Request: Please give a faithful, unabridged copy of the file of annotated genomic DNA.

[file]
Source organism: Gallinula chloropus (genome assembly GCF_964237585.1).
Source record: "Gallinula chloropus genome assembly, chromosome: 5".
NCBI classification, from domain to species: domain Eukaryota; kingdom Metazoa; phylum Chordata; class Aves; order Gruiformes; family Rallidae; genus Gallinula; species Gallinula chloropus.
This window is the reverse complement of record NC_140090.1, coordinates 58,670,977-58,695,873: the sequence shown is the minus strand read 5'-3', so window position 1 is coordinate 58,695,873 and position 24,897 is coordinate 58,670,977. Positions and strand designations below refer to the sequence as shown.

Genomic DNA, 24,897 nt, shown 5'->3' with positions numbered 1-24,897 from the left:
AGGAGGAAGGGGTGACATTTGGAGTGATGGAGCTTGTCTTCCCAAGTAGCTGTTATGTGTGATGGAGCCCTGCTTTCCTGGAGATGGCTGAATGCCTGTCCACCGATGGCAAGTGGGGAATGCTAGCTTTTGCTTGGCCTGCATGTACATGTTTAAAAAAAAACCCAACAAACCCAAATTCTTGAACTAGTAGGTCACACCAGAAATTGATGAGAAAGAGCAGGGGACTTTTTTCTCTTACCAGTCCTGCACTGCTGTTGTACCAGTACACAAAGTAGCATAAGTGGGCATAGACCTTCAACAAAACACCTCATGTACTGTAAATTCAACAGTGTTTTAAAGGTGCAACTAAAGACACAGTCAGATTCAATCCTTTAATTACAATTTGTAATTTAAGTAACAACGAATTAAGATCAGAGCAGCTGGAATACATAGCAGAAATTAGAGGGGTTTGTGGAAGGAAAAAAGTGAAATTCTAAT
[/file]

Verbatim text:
Source organism: Gallinula chloropus (genome assembly GCF_964237585.1).
Source record: "Gallinula chloropus genome assembly, chromosome: 5".
NCBI classification, from domain to species: domain Eukaryota; kingdom Metazoa; phylum Chordata; class Aves; order Gruiformes; family Rallidae; genus Gallinula; species Gallinula chloropus.
This window is the reverse complement of record NC_140090.1, coordinates 58,670,977-58,695,873: the sequence shown is the minus strand read 5'-3', so window position 1 is coordinate 58,695,873 and position 24,897 is coordinate 58,670,977. Positions and strand designations below refer to the sequence as shown.

Genomic DNA, 24,897 nt, shown 5'->3' with positions numbered 1-24,897 from the left:
AGGAGGAAGGGGTGACATTTGGAGTGATGGAGCTTGTCTTCCCAAGTAGCTGTTATGTGTGATGGAGCCCTGCTTTCCTGGAGATGGCTGAATGCCTGTCCACCGATGGCAAGTGGGGAATGCTAGCTTTTGCTTGGCCTGCATGTACATGTTTAAAAAAAAACCCAACAAACCCAAATTCTTGAACTAGTAGGTCACACCAGAAATTGATGAGAAAGAGCAGGGGACTTTTTTCTCTTACCAGTCCTGCACTGCTGTTGTACCAGTACACAAAGTAGCATAAGTGGGCATAGACCTTCAACAAAACACCTCATGTACTGTAAATTCAACAGTGTTTTAAAGGTGCAACTAAAGACACAGTCAGATTCAATCCTTTAATTACAATTTGTAATTTAAGTAACAACGAATTAAGATCAGAGCAGCTGGAATACATAGCAGAAATTAGAGGGGTTTGTGGAAGGAAAAAAGTGAAATTCTAAT